# MAT 03 –05 (40675) Beginning Algebra (3 unit)    Fall 2012

Room, and time:                                       SBS F117, MW 10-11:15AM
Instructor:                                                 Dr. Sally Moite
Office:                                                        NSM E-116
Office drop-in hours:                               Tuesday 11AM-1PM, Wednesday 1-2:15PM
Phone:                                                        (310) 243-2064 (during office drop-in hours)
Email:                                                          smoite@csudh.edu
Web Page:                                                 http://www.csudh.edu/math/smoite
Online Tutorial and Homework:             http://www.connectmath.com Course Code:
CNHHP-F9WQC
Text:                                                           Messersmith, Beginning and Intermediate Algebra, 3rd Edition
(The textbook is optional, but the card for access to the online homework and eBook is required.)
Calculator:                                                 A scientific calculator is required.

The Entry Level Math (ELM) requirement Most MAT 03 students take the course to satisfy part of the ELM requirement. Students may satisfy the ELM requirement by earning CR grades in our math sequence MAT 03 and MAT 09. There are other ways to satisfy the ELM requirement. For example, one may satisfy the ELM requirement by earning a score of 50 or above on the ELM exam, or a score of 550 or higher on the math SAT. You may repeat the ELM exam as many times as necessary to earn a passing score. Please consult the University Advisement Center http:www.csudh.edu/uac/ or the Testing Office http://www.csudh.edu/testing/ for details.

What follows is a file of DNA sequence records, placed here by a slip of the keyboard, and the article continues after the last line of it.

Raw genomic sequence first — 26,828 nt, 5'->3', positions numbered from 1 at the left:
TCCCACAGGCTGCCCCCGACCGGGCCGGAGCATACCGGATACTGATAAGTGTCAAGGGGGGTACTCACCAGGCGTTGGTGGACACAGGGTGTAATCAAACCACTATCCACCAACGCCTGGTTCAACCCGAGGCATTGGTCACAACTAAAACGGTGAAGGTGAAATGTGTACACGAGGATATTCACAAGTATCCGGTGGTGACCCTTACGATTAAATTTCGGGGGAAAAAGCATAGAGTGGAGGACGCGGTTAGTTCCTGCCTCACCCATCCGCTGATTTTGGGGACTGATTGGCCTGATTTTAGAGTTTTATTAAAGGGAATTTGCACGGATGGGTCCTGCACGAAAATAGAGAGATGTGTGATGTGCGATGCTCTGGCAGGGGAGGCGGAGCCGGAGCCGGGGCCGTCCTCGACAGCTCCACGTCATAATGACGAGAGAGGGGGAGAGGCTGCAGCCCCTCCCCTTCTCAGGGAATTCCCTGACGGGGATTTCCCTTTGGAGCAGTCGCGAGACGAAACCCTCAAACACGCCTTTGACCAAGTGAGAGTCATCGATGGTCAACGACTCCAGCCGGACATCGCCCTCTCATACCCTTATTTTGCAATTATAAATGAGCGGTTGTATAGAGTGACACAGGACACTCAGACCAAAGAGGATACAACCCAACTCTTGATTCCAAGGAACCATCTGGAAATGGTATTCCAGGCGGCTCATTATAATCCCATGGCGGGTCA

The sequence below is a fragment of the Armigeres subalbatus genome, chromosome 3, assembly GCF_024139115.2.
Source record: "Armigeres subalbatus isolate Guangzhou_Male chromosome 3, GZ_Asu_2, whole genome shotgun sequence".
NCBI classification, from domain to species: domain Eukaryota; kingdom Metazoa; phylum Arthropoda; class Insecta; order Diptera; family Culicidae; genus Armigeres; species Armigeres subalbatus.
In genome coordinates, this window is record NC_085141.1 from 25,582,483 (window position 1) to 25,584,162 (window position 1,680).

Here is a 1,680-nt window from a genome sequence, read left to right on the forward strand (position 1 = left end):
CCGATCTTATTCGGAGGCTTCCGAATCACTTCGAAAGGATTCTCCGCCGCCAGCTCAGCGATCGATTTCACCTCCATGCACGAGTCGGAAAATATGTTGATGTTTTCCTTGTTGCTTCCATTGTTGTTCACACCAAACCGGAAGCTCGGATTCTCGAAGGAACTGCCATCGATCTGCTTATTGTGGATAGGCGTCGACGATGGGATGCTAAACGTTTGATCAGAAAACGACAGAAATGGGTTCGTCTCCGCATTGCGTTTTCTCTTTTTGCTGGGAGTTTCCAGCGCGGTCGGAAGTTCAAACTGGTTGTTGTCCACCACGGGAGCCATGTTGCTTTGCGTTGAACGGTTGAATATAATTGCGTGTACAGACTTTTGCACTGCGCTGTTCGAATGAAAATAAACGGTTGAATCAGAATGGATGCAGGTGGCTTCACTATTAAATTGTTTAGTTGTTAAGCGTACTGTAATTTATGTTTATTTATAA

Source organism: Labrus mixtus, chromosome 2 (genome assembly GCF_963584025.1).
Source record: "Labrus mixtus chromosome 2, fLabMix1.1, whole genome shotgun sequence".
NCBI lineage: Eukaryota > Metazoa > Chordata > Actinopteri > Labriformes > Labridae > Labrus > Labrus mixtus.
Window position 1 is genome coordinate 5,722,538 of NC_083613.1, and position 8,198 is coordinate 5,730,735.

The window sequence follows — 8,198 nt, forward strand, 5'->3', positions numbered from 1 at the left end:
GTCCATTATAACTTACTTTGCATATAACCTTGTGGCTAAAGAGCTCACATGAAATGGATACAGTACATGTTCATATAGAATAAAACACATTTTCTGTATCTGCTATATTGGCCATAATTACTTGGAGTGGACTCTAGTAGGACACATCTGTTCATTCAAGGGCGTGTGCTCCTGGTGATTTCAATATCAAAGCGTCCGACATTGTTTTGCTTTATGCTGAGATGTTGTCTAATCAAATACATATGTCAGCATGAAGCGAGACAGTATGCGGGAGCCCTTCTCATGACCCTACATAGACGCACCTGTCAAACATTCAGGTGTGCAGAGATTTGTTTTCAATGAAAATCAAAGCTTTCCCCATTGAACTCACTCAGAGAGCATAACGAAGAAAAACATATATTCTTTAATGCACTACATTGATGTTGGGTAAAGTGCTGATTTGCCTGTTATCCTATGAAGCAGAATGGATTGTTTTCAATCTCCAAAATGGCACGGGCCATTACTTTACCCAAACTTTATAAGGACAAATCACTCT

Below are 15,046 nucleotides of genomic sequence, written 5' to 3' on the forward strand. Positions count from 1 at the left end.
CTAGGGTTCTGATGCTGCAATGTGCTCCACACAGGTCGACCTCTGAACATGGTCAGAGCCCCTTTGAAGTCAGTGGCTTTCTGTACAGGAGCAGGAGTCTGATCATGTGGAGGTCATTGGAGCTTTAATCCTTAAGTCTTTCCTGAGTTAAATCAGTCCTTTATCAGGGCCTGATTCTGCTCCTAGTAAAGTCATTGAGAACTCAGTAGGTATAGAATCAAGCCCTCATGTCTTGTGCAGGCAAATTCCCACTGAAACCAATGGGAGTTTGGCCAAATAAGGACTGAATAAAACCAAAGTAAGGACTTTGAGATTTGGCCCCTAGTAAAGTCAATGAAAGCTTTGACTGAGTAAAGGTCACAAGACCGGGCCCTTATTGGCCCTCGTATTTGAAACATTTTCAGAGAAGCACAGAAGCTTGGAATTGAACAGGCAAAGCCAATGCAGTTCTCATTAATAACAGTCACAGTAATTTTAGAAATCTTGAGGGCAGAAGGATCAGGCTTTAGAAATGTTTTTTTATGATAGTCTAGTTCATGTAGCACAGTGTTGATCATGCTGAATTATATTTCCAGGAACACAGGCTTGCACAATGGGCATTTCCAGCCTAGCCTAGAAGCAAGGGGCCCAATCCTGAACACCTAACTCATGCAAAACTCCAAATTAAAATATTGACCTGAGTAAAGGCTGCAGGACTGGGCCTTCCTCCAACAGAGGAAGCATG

Preparation for Courses for Math and Science Majors MAT 03 & MAT 09 are not enough to prepare students for the more demanding courses like MAT 153 Pre-Calculus or MAT 191 Calculus I that are required in math and science majors. MAT 03 & 09 are designed only to prepare students for general education math courses MAT 105 and MAT 131 and general education science courses. Students with rusty math skills who are planning to major in science or math should take a full course in Intermediate Algebra at a local community college.

Course Description Preliminary Concepts such as arithmetic with signed numbers and fractions, linear equations and inequalities, applications, graphs of linear equations and inequalities, systems of linear equations, exponents, polynomials, scientific notation, rational exponents and radicals, complex numbers, factoring, rational expressions, complex fractions, word problems, and applications.

MAT 03 meets for three hours of lecture per week for sixteen weeks. It is a pre-collegiate course. It is graded on a CR/NC basis and does not count toward the Bachelor's degree.

Prerequisites MAT 03 has no prerequisites and is intended for students who scored less than 42 on the current ELM exam.

Student Learning Outcomes After completing MAT 03 the student will be able to:

• Perform arithmetic with signed numbers and fractions.
• Translate sentences into equations with variables.
• Use the distributive law to transform expressions.
• Solve simple linear equations and inequalities.
• Model realistic problems with simple linear equations.
• Graph linear equations and inequalities.
• Calculate slopes of lines and understand what they mean.
• Find an equation for the line given two points on the line, or one point and a slope.
• Graph two-variable inequalities in the plane.
• Add, subtract, and multiply polynomials
• Use and understand integer exponents (including negative exponents).
• Factor by grouping or patterns and factor trinomials

Method of Evaluating Outcomes Evaluations are based on homework, class participation, quizzes, and scheduled examinations covering students' understanding of the topics covered in MAT 03. MAT 03 is a CR/NC class.

 10% of grade = Online Homework. 10% of grade “You Try” Exercises 10% of grade = Quizzes and Online Quiz Followups 5% extra credit Class participation 70% of grade = 2 Midterms (20% each) 1 Final (30%)